Grounded in Clay exhibition debuts at in Santa Fe before nationwide tour

The Museum of Indian Arts and Culture will debut a traveling exhibition that features more than 100 historic and contemporary works in clay, debuting on July 31, 2022. The project, “Grounded in Clay: The Spirit of Pueblo Pottery” is a unique exhibition curated by the Native American communities it represents. Organized by the School for Advanced Research (SAR) and the Vilcek Foundation, the exhibition offers a visionary understanding of Pueblo pots as vessels of community-based knowledge and personal experience.  

The “Grounded in Clay” debuts at Museum of Indian Arts & Culture in Santa Fe July 31, 2022 and moves to The Metropolitan Museum of Art and the Vilcek Foundation in New York (2023), The Museum of Fine Arts in Houston (2024), and Saint Louis Art Museum (2025). 

More than 60 members of 21 tribal communities known as the Pueblo Pottery Collective (including New Mexico’s 19 Pueblos, the Ysleta del Sur Pueblo of West Texas and the Hopi Tribe of Arizona) selected and wrote about artistically distinctive pots from the collections of the SAR Indian Arts Research Center in Santa Fe and the Vilcek Foundation in New York. 

“Grounded in Clay is like no other Native art exhibition,” Museum of Indian Arts & Culture Curator of Ethnology Antonio Chavarria said. “The stunning selection of pottery are vessels for stories of Pueblo Indian lives filled with memories of those passed and hopes for the future. It is filled with genuine heart and authenticity that gives the visitor a seldom seen glimpse into Pueblo art and culture.” 

This innovative exhibition commemorates the 100th anniversary of SAR’s Pueblo Pottery Fund pottery collection and the 90th anniversary of the completion of the Laboratory of Anthropology (LAB). The shared history of collections and personalities between SAR and MIAC is now able to expand into a new century of collaboration. During the Santa Fe presentation of this exhibit, MIAC/LAB will also feature 11 pottery pieces to enhance the exhibition that will include examples from the Pueblos in present day New Mexico.

“The School for Advanced Research and its Indian Arts Research Center are proud to honor the power of Pueblo pottery with this exhibition,” Michael F. Brown, president of SAR, said. “The lovingly made vessels in Grounded in Clay celebrate Pueblo aesthetics, of course, but just as important are the stories they call forth about a people’s distinctive values and durable commitment to tradition.” 

Tewa polychrome soup bowl, Cuyamungue. Tewa polychrome soup bowl, ca. 1650. 1955/11; Museum of Indian Arts & Culture excavation.
Tewa polychrome soup bowl, Cuyamungue. Tewa polychrome soup bowl, ca. 1650. 1955/11; Museum of Indian Arts & Culture excavation.

Pottery permeates the lives of Pueblo peoples,” Indian Arts Research Center Director Elysia Poon added. “For many, it is impossible to divorce the pieces from the people.”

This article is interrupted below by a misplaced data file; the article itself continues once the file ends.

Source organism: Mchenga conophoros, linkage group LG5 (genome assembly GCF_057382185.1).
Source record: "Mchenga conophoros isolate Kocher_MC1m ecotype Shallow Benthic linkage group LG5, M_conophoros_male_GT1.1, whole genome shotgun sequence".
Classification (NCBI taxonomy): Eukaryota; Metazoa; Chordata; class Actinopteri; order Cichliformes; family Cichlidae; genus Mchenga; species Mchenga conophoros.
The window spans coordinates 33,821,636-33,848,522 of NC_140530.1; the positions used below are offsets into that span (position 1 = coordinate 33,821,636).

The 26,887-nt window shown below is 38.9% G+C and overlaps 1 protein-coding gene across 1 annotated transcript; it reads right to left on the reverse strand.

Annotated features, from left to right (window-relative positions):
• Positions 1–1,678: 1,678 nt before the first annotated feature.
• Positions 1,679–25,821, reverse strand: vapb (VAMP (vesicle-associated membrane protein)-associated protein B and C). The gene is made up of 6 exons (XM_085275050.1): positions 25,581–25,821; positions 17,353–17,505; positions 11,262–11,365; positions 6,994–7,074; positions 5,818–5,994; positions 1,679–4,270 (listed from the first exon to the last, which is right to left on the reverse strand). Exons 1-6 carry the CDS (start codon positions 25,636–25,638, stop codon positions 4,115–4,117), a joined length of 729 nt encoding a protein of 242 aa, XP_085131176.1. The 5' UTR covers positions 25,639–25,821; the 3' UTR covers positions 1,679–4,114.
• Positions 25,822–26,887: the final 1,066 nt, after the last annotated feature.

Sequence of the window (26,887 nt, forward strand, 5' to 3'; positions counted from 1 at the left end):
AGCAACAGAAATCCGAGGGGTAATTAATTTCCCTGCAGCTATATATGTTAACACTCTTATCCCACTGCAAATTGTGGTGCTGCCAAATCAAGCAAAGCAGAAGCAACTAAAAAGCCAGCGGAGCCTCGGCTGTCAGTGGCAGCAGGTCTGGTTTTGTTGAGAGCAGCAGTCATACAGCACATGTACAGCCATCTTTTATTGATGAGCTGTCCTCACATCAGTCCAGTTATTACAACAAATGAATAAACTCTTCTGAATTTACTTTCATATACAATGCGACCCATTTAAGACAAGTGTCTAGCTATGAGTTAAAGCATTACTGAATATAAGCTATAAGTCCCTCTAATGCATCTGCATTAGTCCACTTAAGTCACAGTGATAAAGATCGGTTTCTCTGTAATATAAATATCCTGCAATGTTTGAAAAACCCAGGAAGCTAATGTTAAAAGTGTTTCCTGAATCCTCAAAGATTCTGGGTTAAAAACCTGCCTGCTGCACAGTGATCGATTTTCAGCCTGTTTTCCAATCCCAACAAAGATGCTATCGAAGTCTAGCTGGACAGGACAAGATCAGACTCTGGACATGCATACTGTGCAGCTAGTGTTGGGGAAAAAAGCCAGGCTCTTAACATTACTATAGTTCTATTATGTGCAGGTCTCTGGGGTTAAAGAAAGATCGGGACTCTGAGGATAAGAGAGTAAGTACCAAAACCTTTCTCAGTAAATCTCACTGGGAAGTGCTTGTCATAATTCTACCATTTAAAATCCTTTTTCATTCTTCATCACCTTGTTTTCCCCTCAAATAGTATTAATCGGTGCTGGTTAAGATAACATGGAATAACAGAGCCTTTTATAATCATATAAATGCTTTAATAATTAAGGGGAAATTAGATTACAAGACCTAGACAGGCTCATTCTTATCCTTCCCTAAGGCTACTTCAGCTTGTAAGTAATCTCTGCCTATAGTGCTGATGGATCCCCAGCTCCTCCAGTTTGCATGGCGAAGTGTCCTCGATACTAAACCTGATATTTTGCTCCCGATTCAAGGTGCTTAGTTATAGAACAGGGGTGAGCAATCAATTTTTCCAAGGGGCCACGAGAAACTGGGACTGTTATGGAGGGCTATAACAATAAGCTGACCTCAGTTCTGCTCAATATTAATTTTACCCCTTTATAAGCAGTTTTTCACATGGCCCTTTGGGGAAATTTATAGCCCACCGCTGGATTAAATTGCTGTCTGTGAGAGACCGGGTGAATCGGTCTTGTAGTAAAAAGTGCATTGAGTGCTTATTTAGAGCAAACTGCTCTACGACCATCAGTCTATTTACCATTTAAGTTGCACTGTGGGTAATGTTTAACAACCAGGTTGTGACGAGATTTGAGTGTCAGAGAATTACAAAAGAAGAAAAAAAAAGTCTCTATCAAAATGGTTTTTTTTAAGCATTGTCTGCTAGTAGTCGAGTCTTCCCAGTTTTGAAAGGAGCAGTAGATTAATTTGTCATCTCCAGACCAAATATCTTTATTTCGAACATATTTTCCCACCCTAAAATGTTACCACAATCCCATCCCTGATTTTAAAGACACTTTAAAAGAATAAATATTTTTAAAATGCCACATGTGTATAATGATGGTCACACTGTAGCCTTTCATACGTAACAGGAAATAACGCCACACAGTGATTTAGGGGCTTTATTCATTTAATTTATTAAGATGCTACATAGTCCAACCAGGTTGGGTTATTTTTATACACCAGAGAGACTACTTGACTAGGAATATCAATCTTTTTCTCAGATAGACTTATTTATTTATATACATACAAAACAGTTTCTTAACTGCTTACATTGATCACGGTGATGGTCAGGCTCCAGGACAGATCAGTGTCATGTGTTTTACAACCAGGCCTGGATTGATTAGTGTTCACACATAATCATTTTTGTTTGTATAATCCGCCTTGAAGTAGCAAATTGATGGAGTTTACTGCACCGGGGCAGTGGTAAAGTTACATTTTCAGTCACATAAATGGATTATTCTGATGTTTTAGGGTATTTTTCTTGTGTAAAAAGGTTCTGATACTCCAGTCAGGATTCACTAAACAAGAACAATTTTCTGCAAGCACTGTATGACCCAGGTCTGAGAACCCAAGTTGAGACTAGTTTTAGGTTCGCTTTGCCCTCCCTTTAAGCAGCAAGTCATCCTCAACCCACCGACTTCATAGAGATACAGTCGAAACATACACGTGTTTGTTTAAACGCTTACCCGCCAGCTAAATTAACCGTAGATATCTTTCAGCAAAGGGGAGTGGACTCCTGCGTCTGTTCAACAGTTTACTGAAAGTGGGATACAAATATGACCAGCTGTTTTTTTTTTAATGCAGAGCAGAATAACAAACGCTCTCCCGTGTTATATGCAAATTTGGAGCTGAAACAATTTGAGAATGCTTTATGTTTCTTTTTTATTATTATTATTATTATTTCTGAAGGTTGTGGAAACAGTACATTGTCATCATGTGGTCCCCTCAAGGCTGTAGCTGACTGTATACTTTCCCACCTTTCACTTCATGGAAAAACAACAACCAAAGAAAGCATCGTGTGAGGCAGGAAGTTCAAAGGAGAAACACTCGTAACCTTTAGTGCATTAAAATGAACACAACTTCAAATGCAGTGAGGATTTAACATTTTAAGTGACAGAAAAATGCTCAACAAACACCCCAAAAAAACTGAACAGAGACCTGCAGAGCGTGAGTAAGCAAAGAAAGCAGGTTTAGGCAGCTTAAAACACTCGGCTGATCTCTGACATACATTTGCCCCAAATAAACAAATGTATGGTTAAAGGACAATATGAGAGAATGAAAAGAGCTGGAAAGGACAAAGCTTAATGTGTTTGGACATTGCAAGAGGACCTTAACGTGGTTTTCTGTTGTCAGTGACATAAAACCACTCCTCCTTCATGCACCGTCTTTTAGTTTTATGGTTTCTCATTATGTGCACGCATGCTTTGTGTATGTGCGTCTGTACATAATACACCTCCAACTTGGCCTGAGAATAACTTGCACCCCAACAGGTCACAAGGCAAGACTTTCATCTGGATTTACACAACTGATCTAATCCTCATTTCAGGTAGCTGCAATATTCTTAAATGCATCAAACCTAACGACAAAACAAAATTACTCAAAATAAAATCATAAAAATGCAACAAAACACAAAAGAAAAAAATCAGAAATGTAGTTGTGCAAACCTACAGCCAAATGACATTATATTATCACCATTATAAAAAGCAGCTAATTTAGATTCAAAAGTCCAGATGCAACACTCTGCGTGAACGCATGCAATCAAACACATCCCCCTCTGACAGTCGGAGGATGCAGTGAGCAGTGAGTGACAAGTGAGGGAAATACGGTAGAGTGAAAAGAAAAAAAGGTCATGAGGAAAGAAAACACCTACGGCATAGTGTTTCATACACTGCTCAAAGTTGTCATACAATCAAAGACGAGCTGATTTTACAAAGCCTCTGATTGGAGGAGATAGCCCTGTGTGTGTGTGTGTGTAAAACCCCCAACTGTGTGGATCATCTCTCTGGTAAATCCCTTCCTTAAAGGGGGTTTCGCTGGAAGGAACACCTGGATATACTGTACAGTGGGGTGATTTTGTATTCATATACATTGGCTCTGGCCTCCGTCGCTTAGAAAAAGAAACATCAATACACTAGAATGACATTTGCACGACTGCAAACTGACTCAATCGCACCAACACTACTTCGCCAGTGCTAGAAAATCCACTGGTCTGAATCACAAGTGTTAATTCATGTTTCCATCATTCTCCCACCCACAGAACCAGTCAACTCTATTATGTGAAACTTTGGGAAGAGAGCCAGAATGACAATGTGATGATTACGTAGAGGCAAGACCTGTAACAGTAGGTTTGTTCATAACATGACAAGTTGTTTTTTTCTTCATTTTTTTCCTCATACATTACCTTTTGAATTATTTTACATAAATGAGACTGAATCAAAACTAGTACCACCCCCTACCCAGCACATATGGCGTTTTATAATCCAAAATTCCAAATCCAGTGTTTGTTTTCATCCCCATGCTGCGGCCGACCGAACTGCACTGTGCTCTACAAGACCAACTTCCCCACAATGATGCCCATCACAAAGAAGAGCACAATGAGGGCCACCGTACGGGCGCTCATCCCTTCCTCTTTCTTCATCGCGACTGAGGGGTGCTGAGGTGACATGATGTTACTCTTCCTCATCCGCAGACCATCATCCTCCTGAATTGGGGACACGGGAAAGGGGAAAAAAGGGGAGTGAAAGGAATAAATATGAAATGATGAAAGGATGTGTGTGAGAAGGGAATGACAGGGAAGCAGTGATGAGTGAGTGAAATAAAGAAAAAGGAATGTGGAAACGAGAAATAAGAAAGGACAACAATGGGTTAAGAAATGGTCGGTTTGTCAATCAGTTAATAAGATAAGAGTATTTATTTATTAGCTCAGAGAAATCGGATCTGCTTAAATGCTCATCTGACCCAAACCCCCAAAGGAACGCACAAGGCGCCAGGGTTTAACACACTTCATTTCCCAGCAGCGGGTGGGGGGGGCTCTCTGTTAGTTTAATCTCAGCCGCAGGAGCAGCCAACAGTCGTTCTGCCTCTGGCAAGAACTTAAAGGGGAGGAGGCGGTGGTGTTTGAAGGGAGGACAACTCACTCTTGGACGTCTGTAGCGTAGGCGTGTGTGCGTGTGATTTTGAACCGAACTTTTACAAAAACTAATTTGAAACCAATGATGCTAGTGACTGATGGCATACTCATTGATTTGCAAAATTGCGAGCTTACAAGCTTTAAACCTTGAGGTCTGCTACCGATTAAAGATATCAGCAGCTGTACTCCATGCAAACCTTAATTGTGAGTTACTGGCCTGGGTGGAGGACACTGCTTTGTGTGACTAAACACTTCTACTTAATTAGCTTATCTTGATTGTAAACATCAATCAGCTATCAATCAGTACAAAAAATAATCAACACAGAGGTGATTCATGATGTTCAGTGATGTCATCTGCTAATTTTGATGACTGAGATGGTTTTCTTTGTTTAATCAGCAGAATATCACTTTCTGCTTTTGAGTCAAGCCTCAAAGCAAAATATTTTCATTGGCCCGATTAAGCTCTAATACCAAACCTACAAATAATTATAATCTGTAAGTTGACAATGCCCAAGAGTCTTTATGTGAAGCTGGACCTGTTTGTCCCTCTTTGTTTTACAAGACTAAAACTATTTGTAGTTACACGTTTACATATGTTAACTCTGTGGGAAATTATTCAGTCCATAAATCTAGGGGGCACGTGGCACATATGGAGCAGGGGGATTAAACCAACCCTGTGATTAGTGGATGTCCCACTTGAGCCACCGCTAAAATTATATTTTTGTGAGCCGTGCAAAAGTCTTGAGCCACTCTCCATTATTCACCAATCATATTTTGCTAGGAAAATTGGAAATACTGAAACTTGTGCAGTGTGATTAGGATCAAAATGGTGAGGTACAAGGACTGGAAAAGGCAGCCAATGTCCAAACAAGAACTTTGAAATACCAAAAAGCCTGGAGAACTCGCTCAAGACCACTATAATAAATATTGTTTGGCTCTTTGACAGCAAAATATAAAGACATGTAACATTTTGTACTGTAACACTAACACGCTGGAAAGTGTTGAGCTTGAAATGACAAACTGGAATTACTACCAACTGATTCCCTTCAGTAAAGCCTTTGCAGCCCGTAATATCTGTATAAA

“Grounded in Clay” challenges stereotypes about Native peoples and redefines concepts of Native art, history, and beauty through a uniquely Indigenous group narrative. “Grounded in Clay” spotlights the art of the pots, but its focus is also on prose, poetry, and the visual language of pottery through which the curators amplify the importance of people and place. 

Museum of Indian Arts & Culture curator Tony Chavarria writes of a ca. 1900 stone-polished blackware olla from his home pueblo of Kha’p’o Owingeh/Santa Clara, whose shape sparks a memory of his grandmother’s favorite vintage dress: “I see the flared collar and high neck in this jar. I see my grandma in the beauty from the earth.” 

Speaking of her aunt’s nativity set (ca. 1982), curator and artist Kathleen Wall (Walatowa/Jemez) said, “Although Pueblo religion and culture have a long history of concessions and acceptance to appease Catholic religion, over the centuries this has transformed into a beautiful syncretism and celebration of faith for New Mexico Pueblo people.” 

Nativity set c. 1982, Mary Elizabeth Toya, Jemez Pueblo. SAR 2010-2-34A-K.
Nativity set c. 1982, Mary Elizabeth Toya, Jemez Pueblo. SAR 2010-2-34A-K.

About the Museum of Indian Arts & Culture 

The Museum of Indian Arts & Culture is a division of the Department of Cultural Affairs, under the leadership of the Board of Regents for the Museum of New Mexico. Programs and exhibits are generously supported by the Museum of New Mexico Foundation and our donors. The mission of the Museum of Indian Arts & Culture/Laboratory of Anthropology is to serve as a center of stewardship, knowledge, and understanding of the artistic, cultural, and intellectual achievements of the diverse peoples of the Native Southwest.  

About the School for Advanced Research 

The School for Advanced Research, a 501(c)(3) not-for-profit educational institution, was established in 1907 to advance innovative social science and Native American art. Its 15-acre residential campus sits on ancestral lands of the Tewa people in O’gah’pohgeh Owingeh or Santa Fe, New Mexico. 

About Vilcek Foundation 

The Vilcek Foundation is a private operating foundation, a tax-exempt nonprofit organization under IRS Section 501(c)(3) that raises awareness of immigrant contributions in the United States and fosters appreciation of the arts and sciences. The foundation was established in 2000 by Jan and Marica Vilcek, immigrants from the former Czechoslovakia. 

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